- Software Reuse
- Software Product Lines
- Modeling Requirements Variability in Software Product Lines: Feature Modeling
- Modeling Design Variability in Software Product Lines
- Reusable Design Patterns
- Modeling Single Systems with UML
- COMET: A UML-Based Software Design Method for Single Systems
- Modeling Software Product Lines with UML
- UML as a Standard
- Related Texts
1.5 Reusable Design Patterns
A different approach for providing design reuse is through design patterns. A design pattern describes a recurring design problem to be solved, a solution to the problem, and the context in which that solution works (Buschmann et al. 1996; Gamma et al. 1995). The description specifies objects and classes that are customized to solve a general design problem in a particular context. A design pattern is a larger-grained form of reuse than a class because it involves more than one class and the interconnection among objects from different classes. A design pattern is sometimes referred to as a microarchitecture.
After the original success of the design pattern concept, other kinds of patterns were developed. The main kinds of reusable patterns are
Design patterns. In a widely cited book (Gamma et al. 1995), design patterns were described by four software designersErich Gamma, Richard Helm, Ralph Johnson, and John Vlissideswho were named in some quarters as the "gang of four." A design pattern is a small group of collaborating objects.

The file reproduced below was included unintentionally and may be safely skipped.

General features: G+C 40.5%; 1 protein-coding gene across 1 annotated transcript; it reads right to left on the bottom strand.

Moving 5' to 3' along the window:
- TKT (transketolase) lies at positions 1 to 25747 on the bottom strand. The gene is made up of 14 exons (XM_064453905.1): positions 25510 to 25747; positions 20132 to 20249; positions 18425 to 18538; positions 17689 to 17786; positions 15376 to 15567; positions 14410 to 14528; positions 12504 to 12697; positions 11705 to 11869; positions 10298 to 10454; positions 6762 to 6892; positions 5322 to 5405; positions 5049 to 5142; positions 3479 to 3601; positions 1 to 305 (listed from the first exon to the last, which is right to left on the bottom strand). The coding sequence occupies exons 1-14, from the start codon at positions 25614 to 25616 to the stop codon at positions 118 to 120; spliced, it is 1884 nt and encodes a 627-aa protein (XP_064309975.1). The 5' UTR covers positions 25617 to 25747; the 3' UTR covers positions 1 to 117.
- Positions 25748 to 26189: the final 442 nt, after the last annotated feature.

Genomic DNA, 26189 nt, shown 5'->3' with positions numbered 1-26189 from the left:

Architectural patterns. This work was described by Buschmann et al. (1996) at Siemens. Architectural patterns are larger-grained than design patterns, addressing the structure of major subsystems of a system.
Analysis patterns. Analysis patterns were described by Fowler (2002), who found similarities during analysis of different application domains. He described recurring patterns found in object-oriented analysis and described them with static models, expressed in class diagrams.
Product linespecific patterns. These are patterns used in specific application areas, such as factory automation (Gomaa 1998) or electronic commerce.
Idioms. Idioms are low-level patterns specific to a programming languagefor example, Java or C++. These patterns are closest to code, but they can be used only by applications that are coded in the same programming language.
From the perspective of software product lines, the biggest benefit can usually be obtained through the reuse of software architectural patterns, which is described in more detail in Chapter 10.